Neither did AEP officials, who say that such a move is unprecedented in the company's history. The reasons, however, surprised no one. In January, AEP agreed to pay the state $40,000 in fines for allowing burned coal waste, or fly ash, to escape from the plant. It was the same month that the Environmental Protection Agency found the company had violated the Clean Air Act by allowing high levels of soot to escape -- a charge the company disputes. That did not surprise Cheshire residents.

For years, residents of the village had complained that soot emissions were making them sick and eating away the paint on their cars. Two summers ago, blue clouds of sulfuric acid descended on Cheshire, causing sore throats and burning eyes, lips and tongues.

"At that point, our neighbors had had enough and lawyers for the vast majority of residents asked if we would be interested in buying the property," said Pat Hemlepp, the company's director of media relations. "Every step we took to clean up the plant had an impact on the people living next door. [The buyout] is a solution that made sense for both sides."

Most people agreed to leave in exchange for about 31/2 times what their property was worth and an agreement not to sue AEP. Some used the money to buy new homes, most within a 50-mile radius. Residents over 70, such as Preston, sold their homes but got permission to stay in them for as long as they live.

Jim Rife decided to stay. A retired operating engineer who was born and raised here, he and his wife moved back from Alexandria, Va., a year ago to settle in their mobile home on the Ohio River. He is mad at the former town leaders who came up with the plan to sell, and he has little use for AEP or any of its leaders. Greed, he contends, doomed the town.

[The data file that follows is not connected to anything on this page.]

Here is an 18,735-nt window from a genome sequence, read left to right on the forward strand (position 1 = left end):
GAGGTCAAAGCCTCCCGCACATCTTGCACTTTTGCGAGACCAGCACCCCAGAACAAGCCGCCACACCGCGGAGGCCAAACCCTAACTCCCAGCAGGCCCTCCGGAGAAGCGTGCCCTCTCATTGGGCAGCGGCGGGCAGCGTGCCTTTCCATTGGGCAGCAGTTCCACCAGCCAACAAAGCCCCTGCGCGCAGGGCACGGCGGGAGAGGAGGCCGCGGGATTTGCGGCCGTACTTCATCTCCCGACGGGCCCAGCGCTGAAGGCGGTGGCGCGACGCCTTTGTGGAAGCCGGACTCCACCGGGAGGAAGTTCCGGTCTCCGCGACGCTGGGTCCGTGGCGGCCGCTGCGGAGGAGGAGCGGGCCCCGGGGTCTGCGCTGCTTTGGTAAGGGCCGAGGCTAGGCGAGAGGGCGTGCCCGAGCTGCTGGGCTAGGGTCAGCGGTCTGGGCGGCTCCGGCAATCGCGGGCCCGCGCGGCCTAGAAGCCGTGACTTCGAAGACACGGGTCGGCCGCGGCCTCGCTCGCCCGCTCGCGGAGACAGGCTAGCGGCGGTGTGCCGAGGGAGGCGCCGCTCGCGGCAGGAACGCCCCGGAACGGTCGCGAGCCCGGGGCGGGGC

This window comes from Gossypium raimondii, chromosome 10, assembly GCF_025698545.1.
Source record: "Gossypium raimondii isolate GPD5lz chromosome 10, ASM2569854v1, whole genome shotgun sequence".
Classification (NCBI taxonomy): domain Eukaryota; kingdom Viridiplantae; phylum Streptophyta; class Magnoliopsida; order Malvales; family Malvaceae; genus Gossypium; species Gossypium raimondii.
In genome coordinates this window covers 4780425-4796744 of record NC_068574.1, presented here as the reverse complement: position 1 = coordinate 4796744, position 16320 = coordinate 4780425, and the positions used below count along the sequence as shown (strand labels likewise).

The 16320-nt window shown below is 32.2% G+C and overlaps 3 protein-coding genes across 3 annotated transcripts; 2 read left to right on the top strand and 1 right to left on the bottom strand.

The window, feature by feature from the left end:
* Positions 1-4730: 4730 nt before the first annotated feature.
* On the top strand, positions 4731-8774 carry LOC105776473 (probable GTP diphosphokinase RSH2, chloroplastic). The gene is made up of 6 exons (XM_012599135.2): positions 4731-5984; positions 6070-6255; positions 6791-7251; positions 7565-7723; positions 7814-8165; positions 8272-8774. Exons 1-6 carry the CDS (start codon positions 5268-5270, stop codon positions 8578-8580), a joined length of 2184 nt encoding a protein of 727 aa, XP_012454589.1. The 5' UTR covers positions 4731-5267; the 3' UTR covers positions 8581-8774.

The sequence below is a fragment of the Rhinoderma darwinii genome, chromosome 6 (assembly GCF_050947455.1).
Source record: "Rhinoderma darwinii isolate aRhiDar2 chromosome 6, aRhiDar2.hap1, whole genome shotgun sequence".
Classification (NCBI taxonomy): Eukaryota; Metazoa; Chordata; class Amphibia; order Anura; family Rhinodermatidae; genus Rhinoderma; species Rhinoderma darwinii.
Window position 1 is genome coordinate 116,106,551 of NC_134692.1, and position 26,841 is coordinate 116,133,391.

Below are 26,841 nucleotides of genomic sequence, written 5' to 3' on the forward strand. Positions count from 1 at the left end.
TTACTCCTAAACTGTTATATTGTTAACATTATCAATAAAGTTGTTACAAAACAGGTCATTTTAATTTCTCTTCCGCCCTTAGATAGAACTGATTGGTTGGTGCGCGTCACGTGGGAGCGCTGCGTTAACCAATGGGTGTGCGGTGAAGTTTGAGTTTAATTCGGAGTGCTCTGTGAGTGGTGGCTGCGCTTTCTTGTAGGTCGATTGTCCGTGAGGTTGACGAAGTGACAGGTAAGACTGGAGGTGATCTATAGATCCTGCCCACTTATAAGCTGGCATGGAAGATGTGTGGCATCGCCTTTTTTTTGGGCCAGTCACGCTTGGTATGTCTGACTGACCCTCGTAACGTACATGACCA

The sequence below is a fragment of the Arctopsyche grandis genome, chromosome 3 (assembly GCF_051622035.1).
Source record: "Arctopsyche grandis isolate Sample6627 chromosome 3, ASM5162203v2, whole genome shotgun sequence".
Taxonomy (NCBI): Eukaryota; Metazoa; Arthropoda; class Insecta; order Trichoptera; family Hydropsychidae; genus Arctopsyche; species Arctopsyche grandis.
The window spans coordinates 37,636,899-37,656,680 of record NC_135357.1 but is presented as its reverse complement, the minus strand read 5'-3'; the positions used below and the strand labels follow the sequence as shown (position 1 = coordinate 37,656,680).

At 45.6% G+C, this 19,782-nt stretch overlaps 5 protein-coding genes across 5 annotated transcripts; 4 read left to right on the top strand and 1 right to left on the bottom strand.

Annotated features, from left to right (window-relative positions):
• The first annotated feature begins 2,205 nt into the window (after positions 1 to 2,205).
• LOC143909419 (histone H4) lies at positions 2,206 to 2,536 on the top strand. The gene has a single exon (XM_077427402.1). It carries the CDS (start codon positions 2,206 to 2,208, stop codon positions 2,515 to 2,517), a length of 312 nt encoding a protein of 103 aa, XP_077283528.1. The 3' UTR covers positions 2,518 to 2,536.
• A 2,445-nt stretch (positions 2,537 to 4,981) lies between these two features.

"AEP told people if they didn't sell, their property wasn't going to be worth anything anyway," said Rife, 62, the newly installed mayor of a town that now has only a dozen or so residents. "If the people had stuck together and said, 'No, we're not selling,' then the deal would not have gone through. I fought against it but there was nothing I could do."

What he was able to do, however, is defeat a proposal before all the residents began leaving that would have dissolved the village as a legal entity. Now Rife is on a mission to rebuild Cheshire. He is trying to annex a contiguous area to the north of the town that would give it about as many residents as it had before. While that would not re-create the town as it existed, at least it would still exist. One of the main selling points for potential newcomers is that they would receive the protection of Cheshire's one police officer. Because it is still an incorporated village, the town continues to receive $66,000 a year in state revenue sharing money.

But Rife also realizes that the town needs more people for its survival. The current council members were appointed one at a time as the elected representatives left. Whatever happens with the town, however, Rife is intent on staying in the shadows of the plant, which burns 25,000 tons of coal a day. Riverfront property, he said, is not cheap.

"Where else can I go and be as happy as I am here?" he asked. "This would make a perfect retirement community."